So, how to put meat on my mental images of Him?

What about the other two names in the maha mantra? To this day people don’t even agree who they exactly mean. Is Rama the same Krishna but in a different mood, or is it a different expansion of the Lord. And Hare? Is it calling for Lord Hari sitting in everybody’s heart or is it a call for Srimati Radharani?

I think I’ve found a solution but it is a shaky one.

First I must admit that Krishna is not a complete stranger to me. Maybe it hasn’t been Him directly but Paramatma in my heart, Lord Hari, but some form of the Lord has been watching over me ever since I remember. It varied from subtle urges in my heart to choose this or that to alarm level wake up calls when I risked missing planes or something really really important. I won’t go into details but I don’t think my experiences are unique. I think every devotee can recall quite a few of the situations where Krishna’s hand was quite obvious.

So, I do have an image of Krishna in my heart, it’s not really an image, like a cowherd boy has an image, it’s just a “voice” but it is reliably there. Even if I have only one personal characteristic to it – helpful, it’s a start already. I, in return, occasionally feel grateful and occasionally guilty, not much but it’s a start, too.

Technically it must be the Supersoul, Lord Hari, not Krishna, so I appeal to  Him as  “Hare” when I chant, but I don’t think this degree of precision makes any difference at this stage. I don’t think I’d do anything wrong if I chant the entire mantra for Him only.

Another way to personalize Him is to apply our philosophical principles to my personal life. If I understand them well, if I realize them in my heart or at least in my intelligence, I can see that Krishna is the one who arranges these and those things in my life, Krishna is the one who gives me inspiration for this and for that, and Krishna is the one who gives inspiration to people around me, too.

I guess everyone has a few memories where we were about to blame someone else only to see in the last moment that the person was actually doing us a favor, sometimes without even realizing it. It’s easy to see God’s hand in these situations, too, and it’s easier to rationalize this behavior with our philosophical explanations.

Whatever works, but the result should be that we actually see God’s presence in our lives and chanting the maha mantra is actually calling for that aspect of God we realize personally.

Than chanting can really become thinking, even if for a short while.

The risky side of this method is that we might simply imagine things and assign them God’s hand when, in fact, there wasn’t any. Then there’s indisputable fact that our own images of God are not that of Krishna, at best we might have tiny realizations of the Supersoul, not of the most attractive boy in Vrindavana.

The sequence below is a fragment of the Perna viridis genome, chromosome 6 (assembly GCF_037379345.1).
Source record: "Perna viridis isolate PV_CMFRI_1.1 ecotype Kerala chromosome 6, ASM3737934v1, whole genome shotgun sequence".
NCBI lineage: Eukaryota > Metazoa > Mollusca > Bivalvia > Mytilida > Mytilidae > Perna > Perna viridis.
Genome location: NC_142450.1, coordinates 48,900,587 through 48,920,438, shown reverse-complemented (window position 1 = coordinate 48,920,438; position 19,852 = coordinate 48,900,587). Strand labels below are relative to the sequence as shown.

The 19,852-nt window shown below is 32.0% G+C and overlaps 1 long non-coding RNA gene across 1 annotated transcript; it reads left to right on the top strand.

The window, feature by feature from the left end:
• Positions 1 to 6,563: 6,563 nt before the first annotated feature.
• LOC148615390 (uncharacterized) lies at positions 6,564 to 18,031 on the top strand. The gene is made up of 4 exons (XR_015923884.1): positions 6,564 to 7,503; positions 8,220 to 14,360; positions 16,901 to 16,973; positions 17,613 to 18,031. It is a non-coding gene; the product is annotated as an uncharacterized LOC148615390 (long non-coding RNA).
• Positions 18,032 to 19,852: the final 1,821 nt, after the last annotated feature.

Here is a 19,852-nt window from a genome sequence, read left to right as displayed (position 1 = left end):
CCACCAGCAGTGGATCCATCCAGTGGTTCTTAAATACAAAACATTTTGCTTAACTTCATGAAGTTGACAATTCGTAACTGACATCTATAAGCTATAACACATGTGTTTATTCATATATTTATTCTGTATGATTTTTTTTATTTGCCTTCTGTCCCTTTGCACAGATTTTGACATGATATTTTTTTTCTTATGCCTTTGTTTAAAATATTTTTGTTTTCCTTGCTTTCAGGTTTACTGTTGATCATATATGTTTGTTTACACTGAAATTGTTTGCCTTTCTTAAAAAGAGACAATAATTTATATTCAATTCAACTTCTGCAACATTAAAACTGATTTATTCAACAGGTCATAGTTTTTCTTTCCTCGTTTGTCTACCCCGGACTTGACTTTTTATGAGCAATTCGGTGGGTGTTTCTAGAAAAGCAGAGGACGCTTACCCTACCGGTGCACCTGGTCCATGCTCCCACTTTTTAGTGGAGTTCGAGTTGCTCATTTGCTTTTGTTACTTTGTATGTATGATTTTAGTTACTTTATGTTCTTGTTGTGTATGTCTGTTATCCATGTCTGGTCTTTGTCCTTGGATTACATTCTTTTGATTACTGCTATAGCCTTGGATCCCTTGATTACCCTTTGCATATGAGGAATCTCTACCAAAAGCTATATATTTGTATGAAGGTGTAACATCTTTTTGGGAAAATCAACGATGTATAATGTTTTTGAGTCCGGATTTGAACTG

Even if I agree that I’m calling to Supersoul, He supposed to have four hands and hold various objects – that’s not what I “see” at all.

I said that my own images and experiences of God’s presence in my life is just a start. That maybe so, but I don’t have any guarantee that this method and path will eventually lead to Krishna.

I just hope that Krishna’s name will slowly reveal itself, more and more, as long as my mind is firmly fixed on chanting it. I know that it won’t reveal itself if I keep thinking of something else  – so what have I got to lose?

Vanity thought #95. Asking for trouble.

Just heard this in one of the audio lectures I was listening while driving – guru’s purity and qualifications are not so important. This is a very dangerous ground – discussing qualifications of senior vaishnavas and gurus. One step to the side and I’m done for. Still, the topic is too important and thought provoking to pass.

In traditional vedic practice of performing sacrifices demigods are practically obliged to deliver the results, the whole karma-mimamsa philosophy is build on that – you do your thing and the universe will deliver, demigods are always at your service. If we look at the history there’s enough evidence to build a case for it. Ravana was doing his tapasya and Brahma had to deliver, for example.

There are ways to cheat demons out of their hard fought and deserved victories and benedictions, like stealing the nectar in churning the milk ocean story or entering the tongue of Kumbhakarna in Ramayana but these ways only underline the basic premise – sacrifices must be rewarded in one way or another, and, we know from Bhagavat Gita that these rewards are actually coming from Krishna, demigods have no say in the matter, even if we have no idea of Krishna supreme nature or even His existence.